The Green Workplace Looks At Eco-Labels
The Green Workplace is starting an interesting series on Eco-labels and Certification related to the construction industry. Leigh Stringer, VP of HOK (and author of The Green Workplace) and designer Deborah Fuller are starting right at the beginning. It is an important issue; as Shane McQuade said in a guest post, they are "a confusing landscape for consumers, and a nightmare for manufacturers trying to comply with the fine print (or, as is too often the case, just giving up). "
One of the biggest problems is that so many of these labels are created and defined by the companies themselves, or made up to specifically confuse or deceive consumers. We could go on for pages about the wood wars between the Forest Stewardship Council (FSC) and the Sustainable Forestry Initiative, originally set up by the lumber industry as a less stringent alternative to the rapidly expanding FSC. There are label wars all over; read From Wood to Fish, Green Label Wars Are Spreading--but Which Ones Can You Trust?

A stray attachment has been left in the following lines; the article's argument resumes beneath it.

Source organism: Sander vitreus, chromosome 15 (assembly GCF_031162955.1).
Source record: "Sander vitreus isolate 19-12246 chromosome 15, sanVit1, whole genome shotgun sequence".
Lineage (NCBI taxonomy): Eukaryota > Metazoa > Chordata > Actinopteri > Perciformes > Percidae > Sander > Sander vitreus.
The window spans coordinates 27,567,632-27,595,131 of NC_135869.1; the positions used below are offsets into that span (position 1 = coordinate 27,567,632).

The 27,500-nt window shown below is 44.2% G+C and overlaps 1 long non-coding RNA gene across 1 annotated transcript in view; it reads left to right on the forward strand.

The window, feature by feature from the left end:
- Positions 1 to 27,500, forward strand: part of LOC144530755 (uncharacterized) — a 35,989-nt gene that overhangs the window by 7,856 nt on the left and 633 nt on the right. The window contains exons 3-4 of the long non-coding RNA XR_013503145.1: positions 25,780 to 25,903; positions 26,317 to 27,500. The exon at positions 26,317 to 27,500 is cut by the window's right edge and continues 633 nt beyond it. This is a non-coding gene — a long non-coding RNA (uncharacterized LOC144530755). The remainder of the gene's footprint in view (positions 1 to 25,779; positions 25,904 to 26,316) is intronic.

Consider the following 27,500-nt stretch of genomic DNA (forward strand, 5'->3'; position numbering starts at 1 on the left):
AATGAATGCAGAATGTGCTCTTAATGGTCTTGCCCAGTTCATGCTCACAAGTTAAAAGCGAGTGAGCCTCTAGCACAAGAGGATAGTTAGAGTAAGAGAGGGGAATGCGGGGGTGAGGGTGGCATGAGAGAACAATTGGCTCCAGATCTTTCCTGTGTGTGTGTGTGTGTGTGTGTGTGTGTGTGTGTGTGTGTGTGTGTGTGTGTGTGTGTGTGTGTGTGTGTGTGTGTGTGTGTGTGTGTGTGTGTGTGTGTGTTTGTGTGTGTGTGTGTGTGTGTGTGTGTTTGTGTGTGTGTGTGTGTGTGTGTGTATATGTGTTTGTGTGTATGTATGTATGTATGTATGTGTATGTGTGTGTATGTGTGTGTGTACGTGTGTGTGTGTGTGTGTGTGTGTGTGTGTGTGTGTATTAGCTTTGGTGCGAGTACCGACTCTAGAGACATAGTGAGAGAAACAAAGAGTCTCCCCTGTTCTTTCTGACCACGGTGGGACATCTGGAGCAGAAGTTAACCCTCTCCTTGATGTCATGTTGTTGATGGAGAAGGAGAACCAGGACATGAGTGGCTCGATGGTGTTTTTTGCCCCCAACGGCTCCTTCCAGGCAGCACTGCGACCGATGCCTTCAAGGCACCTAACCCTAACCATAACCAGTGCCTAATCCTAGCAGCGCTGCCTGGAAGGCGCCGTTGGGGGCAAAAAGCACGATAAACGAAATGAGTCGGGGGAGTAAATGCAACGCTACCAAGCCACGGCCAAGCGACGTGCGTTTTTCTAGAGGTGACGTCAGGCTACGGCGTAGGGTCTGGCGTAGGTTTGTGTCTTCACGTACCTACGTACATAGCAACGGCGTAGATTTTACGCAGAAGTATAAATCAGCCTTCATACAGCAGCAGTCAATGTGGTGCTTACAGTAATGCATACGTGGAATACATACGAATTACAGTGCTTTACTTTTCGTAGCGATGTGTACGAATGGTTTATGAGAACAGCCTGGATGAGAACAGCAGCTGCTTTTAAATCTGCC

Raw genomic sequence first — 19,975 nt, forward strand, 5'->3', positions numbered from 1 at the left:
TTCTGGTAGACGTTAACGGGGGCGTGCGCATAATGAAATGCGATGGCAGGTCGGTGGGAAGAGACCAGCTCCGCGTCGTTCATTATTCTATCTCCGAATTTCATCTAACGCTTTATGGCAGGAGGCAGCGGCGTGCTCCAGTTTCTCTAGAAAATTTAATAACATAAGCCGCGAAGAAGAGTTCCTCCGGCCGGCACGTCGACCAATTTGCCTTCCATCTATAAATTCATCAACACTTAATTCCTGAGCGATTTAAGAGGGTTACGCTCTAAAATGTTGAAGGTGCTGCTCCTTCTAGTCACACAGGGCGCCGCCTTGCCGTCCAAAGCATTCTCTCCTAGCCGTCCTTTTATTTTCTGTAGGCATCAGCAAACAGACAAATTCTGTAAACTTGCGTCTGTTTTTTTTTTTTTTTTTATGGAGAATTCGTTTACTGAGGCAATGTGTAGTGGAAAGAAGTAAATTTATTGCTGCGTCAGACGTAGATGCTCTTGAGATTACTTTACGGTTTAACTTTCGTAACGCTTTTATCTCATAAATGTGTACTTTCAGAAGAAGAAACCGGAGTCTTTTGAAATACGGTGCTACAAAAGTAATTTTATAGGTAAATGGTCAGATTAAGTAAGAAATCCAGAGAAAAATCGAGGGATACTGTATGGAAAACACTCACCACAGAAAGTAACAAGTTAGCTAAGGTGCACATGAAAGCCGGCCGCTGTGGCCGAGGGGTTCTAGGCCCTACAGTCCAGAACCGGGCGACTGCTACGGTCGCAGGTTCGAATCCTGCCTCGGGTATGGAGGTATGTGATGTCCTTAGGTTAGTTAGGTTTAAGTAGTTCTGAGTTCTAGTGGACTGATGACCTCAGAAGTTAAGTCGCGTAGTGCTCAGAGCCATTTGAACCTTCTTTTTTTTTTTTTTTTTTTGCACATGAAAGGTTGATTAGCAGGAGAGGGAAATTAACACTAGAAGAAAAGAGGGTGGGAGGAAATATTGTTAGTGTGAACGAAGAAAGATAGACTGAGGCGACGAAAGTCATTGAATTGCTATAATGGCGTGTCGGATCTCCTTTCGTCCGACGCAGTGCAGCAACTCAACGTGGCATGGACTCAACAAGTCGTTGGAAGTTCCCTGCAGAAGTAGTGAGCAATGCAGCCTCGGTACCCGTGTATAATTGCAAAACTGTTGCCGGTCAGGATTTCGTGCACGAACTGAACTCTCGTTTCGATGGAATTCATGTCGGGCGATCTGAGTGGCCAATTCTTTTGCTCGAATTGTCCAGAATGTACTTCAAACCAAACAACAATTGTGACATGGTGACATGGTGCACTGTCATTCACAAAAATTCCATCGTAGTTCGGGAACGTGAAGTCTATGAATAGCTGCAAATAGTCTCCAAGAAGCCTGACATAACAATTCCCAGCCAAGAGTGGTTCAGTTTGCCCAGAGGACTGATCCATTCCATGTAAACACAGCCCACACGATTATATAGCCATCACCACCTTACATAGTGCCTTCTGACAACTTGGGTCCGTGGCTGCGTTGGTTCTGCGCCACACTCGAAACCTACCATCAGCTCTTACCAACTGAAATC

Then there are issues of what the certification really means, and how tough is it. I was surprised to find that Owens Corning's pink fibreglass insulation could be Greenguard certified as it has a formaldehyde based binder, until I learned how they developed their standard.
The series is going to look at a whole range of certifications:
* Indoor Air Quality Certifications
* Wood Forestry Certifications
* Furniture Certifications
* Energy Certifications
* Carpet Certifications
* Green Housekeeping Certifications
* Textile Certifications
* Multiple Attribute Certifications
Watch for it at The Green Workplace
More on green labels:
Completely Confused by Green Labels? There's an App to Fix That
98% of Green Labeled Products are Actually Greenwashed
Can 400 Green Labels Do Anything But Confuse The World's Consumers?